Noncredit education is gaining recognition in the California Community College System as more colleges understand laws and regulations around the development and use of noncredit curriculum. Equalized funding for career development and college preparation (CDCP) noncredit courses means more colleges can choose to offer noncredit curriculum in situations where it is best for students or for a program without sacrificing apportionment funding.
In October 2017, Governor Brown signed AB 705 (Irwin) into law and fundamentally changed how assessment, placement, and basic skills instruction would happen in the California community colleges. At the time of the law’s signing, no one really knew how it would be implemented and what the impacts would be on colleges. While many unanswered questions still remain, we now have a much better sense of what colleges are required to do and the different options that they have available as they implement the law locally.
Placement in Mathematics and English
Anyone who grew up watching Schoolhouse Rock has a pretty straightforward idea of how bills become laws – an idea is proposed, a legislator brings it forward, and it is either voted up or down. While the truth is much messier and contains far more steps, this basic sequence reflects how legislation travels through the cycle to end up on the governor’s desk to either be approved or vetoed. Over the past few years, the Academic Senate for California Community Colleges has been much more involved in tracking and supporting or opposing legislation, and with the end of the two-year le
The Student Centered Funding Formula was enacted through the Governor’s 2018-19 Budget Trailer Bill on June 27, 2018. The formula retains 60% of the total allocation to a district based on full-time equivalent students, or FTES. It then has 20% of the allocation based on Pell Grant eligibility, nonresident tuition exemptions, or eligibility for a fee waiver. The new funding formula uses the remaining 20% to reward college districts for progress on student success measures.
The Greek philosopher Theophrastrus once said: “Time is the most valuable thing a man can spend.” As faculty, we often spend our time on professional development activities. Workshops, research projects, and sabbaticals support our personal and professional growth and lead to improvements in our students’ achievement and learning. One way to invest our professional development time is to work toward the implementation of Open Educational Resources (OER) in your classes.
In 2002, the Accrediting Commission for Community and Junior Colleges (ACCJC) moved from ten standards to four standards with subsections. One of the major changes was a focus on student learning outcomes (SLOs). At that time, SLOs and the idea of SLO assessment were new to California community colleges; even though assessing student learning was not new to faculty, the systematic cycle of documenting SLO assessment was.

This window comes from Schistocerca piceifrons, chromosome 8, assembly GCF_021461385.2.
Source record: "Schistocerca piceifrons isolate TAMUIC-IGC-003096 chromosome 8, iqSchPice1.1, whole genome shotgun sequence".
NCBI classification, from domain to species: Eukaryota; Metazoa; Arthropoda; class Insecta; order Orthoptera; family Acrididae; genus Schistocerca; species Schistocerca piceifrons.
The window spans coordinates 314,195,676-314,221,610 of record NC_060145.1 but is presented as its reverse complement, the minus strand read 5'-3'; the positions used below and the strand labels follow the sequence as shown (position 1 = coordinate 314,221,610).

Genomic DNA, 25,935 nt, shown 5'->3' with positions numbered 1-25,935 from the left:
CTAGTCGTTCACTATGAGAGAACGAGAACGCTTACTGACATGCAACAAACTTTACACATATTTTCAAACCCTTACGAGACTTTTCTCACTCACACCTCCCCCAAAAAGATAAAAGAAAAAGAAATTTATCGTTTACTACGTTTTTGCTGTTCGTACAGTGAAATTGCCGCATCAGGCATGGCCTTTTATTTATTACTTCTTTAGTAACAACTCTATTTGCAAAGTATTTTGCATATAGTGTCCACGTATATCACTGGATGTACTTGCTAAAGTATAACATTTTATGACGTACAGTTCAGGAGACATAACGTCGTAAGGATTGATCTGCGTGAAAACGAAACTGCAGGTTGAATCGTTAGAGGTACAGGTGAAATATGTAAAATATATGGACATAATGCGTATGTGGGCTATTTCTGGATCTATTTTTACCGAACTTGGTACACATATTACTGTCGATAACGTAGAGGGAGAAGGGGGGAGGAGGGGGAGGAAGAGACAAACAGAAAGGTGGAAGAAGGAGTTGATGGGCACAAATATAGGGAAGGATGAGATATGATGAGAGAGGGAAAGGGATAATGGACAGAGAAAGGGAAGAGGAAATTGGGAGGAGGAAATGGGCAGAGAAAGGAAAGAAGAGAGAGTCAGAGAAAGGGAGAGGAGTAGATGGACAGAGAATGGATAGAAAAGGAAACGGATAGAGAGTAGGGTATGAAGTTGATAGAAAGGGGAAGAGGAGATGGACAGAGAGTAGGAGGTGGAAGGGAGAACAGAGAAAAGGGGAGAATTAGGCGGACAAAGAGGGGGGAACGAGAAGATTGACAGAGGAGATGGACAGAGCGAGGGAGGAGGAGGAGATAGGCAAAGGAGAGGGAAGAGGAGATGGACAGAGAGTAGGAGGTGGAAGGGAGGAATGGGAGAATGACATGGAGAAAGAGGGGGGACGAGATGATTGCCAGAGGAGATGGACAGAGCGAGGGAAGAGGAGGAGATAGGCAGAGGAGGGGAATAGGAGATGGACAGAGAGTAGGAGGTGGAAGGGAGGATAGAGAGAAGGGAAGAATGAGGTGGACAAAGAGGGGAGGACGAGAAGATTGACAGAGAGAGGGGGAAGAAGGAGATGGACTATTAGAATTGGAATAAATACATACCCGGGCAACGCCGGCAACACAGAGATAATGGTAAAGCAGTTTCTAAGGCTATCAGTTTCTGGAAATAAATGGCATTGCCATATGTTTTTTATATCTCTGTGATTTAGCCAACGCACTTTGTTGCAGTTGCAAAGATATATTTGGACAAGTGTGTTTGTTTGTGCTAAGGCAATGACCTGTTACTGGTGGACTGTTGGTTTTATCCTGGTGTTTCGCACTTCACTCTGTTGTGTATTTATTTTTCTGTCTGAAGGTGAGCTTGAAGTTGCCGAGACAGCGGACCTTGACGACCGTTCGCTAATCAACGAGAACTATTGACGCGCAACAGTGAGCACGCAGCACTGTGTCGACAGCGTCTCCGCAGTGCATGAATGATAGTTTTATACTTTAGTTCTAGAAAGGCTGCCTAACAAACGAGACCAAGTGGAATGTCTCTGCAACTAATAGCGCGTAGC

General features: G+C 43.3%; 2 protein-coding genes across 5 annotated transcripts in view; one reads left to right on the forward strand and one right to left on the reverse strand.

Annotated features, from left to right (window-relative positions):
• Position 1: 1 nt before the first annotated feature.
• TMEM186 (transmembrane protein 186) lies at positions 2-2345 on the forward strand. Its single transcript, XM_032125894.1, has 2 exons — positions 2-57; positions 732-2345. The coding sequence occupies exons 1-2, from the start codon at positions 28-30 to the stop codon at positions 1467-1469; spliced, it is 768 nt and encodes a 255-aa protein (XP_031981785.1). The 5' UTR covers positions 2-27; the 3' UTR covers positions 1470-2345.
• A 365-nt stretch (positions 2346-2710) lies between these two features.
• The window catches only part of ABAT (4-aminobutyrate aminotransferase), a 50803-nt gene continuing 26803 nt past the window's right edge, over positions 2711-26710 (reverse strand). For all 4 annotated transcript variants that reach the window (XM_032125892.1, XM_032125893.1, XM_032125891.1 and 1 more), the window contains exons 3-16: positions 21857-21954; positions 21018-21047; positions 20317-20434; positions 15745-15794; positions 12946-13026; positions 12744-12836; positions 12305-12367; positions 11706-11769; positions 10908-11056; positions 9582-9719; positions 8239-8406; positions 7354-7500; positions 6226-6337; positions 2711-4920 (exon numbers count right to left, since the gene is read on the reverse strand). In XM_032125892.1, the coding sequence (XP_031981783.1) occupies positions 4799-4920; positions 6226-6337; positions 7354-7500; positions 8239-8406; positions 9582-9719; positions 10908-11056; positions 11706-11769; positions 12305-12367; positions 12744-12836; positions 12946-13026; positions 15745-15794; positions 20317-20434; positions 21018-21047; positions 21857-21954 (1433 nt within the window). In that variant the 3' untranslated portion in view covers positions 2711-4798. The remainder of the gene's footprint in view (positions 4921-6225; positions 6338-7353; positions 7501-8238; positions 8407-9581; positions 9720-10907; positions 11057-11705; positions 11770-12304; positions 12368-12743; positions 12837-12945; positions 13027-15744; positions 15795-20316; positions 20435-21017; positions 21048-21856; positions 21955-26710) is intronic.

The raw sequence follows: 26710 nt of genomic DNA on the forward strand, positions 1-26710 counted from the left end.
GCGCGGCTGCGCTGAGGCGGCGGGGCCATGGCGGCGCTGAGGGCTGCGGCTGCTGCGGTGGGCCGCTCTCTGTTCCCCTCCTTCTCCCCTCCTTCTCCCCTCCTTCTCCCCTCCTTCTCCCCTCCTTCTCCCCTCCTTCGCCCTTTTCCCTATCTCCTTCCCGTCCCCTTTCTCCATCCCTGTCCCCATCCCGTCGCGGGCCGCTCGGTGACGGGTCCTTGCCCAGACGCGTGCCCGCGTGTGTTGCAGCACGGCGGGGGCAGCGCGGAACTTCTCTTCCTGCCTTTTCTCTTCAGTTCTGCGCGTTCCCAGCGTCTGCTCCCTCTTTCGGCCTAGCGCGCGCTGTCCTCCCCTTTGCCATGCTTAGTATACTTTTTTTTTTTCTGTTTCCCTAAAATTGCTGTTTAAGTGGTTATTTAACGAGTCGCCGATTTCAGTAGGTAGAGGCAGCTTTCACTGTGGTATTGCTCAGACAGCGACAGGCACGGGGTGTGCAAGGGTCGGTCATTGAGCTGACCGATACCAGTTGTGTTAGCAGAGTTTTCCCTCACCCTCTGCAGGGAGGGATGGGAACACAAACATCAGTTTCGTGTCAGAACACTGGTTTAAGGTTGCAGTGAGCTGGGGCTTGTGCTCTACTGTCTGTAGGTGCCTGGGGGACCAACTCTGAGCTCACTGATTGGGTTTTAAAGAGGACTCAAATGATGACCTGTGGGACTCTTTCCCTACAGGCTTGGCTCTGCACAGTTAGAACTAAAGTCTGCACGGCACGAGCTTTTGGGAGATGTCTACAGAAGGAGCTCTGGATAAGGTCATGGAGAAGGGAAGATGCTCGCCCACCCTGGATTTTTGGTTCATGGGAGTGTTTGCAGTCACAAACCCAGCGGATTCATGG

With the inception of the California Community College’s Doing What Matters for Jobs and the Economy initiatives, an urgent emphasis has been placed on maximizing all things related to career technical education (CTE), including efficiently run advisory committee meetings. While this emphasis may seem like yet another hoop through which faculty are asked to jump, these meetings can provide some valuable insight into program need and industry trends. This article will provide suggested practices and tips to maximize the use of your advisory committees.
For the benefit of mankind, can someone please man-up and agree to man this table, which is man-made, because we are one man down and need more manpower tomorrow.
Students always face challenges at the start of the fall term: what courses to take; where to find parking; how to ensure that they receive financial aid, or Board of Governors (BoG) fee waivers; or whatever else they may require to be able to balance college and life. This fall, many of our students face an additional challenge: the threat of arrest and/or deportation due to the United States’ Attorney General’s announcement of the government’s intent to end the Deferred Action for Childhood Arrivals, or DACA, program, within the next six months.
With the fall term in full swing, local senates are developing their recommendations for faculty hiring priorities. Given the recent attention to expanding career education in the California community colleges, it is increasingly urgent that we address the need to recruit and hire more career education faculty with industry experience, including any challenges associated with fulfilling that need. When used effectively, the equivalency process should play an important and complementary role to the hiring process.